Scientists have for the first time used MRI scanning to confirm the presence of 'brown fat' in a living adult, an advance that paves way for new therapies to fight diabetes and obesity.
Researchers from Warwick Medical School and University Hospitals Coventry and Warwickshire National Health Service (NHS) Trust used a magnetic resonance imaging (MRI) based method to identify and confirm the presence of brown adipose tissue in a living adult.
Brown fat has become a hot topic for scientists due its ability to use energy and burn calories, helping to keep weight in check.
"This is an exciting area of study that requires further research and discovery," said Dr Thomas Barber, from the Department of Metabolic and Vascular Health at Warwick Medical School.
"The potential is there for us to develop safe and effective ways of activating this brown fat to promote weight loss and increase energy expenditure - but we need more data to be able to get to that point.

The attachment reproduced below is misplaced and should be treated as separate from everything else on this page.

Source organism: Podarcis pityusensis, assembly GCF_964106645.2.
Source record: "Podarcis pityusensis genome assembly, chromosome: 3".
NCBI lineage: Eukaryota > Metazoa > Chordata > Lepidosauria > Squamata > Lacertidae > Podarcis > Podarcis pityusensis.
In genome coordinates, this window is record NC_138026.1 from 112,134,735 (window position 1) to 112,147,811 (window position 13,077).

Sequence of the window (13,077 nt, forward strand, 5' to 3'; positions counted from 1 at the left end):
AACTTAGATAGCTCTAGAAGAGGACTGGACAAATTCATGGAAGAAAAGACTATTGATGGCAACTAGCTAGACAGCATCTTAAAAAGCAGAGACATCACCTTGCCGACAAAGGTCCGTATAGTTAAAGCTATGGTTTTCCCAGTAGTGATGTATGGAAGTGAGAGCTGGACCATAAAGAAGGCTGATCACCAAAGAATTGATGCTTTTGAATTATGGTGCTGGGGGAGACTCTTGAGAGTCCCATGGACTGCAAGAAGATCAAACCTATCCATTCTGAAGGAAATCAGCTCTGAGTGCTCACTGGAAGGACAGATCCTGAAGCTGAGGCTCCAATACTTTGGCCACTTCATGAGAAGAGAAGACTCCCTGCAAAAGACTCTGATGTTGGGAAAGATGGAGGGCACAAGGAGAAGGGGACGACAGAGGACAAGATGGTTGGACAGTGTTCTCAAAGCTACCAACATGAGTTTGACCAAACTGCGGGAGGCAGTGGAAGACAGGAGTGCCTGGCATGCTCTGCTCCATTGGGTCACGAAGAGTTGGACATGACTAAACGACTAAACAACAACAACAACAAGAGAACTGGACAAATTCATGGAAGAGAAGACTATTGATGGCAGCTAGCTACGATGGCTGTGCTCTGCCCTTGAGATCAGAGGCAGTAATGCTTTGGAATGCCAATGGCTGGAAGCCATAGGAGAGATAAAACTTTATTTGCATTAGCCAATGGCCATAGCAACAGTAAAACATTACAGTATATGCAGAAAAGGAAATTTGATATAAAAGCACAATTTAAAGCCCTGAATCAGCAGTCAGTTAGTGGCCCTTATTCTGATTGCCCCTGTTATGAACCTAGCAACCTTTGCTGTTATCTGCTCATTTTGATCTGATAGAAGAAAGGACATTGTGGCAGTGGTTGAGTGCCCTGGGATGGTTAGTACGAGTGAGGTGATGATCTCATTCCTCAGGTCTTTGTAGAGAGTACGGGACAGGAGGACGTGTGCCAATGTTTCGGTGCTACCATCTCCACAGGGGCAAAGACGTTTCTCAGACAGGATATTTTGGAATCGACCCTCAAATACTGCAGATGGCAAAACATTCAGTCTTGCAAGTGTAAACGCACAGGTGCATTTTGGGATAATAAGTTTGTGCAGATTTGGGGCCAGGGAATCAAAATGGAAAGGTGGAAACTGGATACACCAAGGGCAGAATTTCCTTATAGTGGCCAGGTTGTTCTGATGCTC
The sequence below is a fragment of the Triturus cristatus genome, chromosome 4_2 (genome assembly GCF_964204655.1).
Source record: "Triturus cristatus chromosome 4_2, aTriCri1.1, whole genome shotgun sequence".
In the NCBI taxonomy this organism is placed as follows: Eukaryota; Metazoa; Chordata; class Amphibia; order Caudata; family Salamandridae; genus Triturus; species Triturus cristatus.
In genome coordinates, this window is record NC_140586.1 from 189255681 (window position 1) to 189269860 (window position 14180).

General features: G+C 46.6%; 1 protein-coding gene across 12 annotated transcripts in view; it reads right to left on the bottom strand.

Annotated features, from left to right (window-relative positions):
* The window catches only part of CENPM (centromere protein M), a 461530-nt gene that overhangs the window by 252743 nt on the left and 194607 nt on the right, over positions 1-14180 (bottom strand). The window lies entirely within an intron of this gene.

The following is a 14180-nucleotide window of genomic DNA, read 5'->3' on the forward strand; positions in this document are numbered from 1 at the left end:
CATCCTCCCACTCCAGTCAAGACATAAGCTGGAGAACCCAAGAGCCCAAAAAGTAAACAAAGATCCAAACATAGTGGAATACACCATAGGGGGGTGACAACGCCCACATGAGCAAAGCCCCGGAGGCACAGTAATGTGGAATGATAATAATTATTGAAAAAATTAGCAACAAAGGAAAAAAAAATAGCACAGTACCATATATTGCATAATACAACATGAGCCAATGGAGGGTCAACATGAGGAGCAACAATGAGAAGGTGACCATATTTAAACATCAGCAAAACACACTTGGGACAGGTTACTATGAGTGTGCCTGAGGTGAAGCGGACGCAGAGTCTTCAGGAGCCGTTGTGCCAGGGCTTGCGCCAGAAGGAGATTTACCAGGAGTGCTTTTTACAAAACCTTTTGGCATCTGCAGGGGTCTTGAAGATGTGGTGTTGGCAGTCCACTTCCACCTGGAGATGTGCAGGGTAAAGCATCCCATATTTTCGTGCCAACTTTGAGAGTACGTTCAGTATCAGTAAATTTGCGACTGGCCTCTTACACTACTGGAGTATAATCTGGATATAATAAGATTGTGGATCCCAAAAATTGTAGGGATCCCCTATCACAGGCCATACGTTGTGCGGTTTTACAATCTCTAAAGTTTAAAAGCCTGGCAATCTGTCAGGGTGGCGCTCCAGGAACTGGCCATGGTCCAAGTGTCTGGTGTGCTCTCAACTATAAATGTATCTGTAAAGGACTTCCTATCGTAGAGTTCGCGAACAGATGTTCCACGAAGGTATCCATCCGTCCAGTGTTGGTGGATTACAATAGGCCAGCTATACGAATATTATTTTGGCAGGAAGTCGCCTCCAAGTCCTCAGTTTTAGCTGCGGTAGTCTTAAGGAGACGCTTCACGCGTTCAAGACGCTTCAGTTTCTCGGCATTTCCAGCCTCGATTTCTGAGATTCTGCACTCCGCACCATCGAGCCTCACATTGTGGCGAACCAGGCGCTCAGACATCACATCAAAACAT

"This particular proof of concept is key, as it allows us to pursue MRI techniques in future assessments and gather this required information," Barber said.
The study, published in The Journal of Clinical Endocrinology and Metabolism, outlines the benefits of using MRI scans over the existing method of positron emission tomography (PET).
While PET does show brown fat activity, it is subject to a number of limitations including the challenge of signal variability from a changing environmental temperature.
Unlike the PET data which only displays activity, the MRI can show brown fat content whether active or not - providing a detailed insight into where it can be found in the adult body.
This information could prove vital in the creation of future therapies that seek to activate deposits of brown fat, researchers said.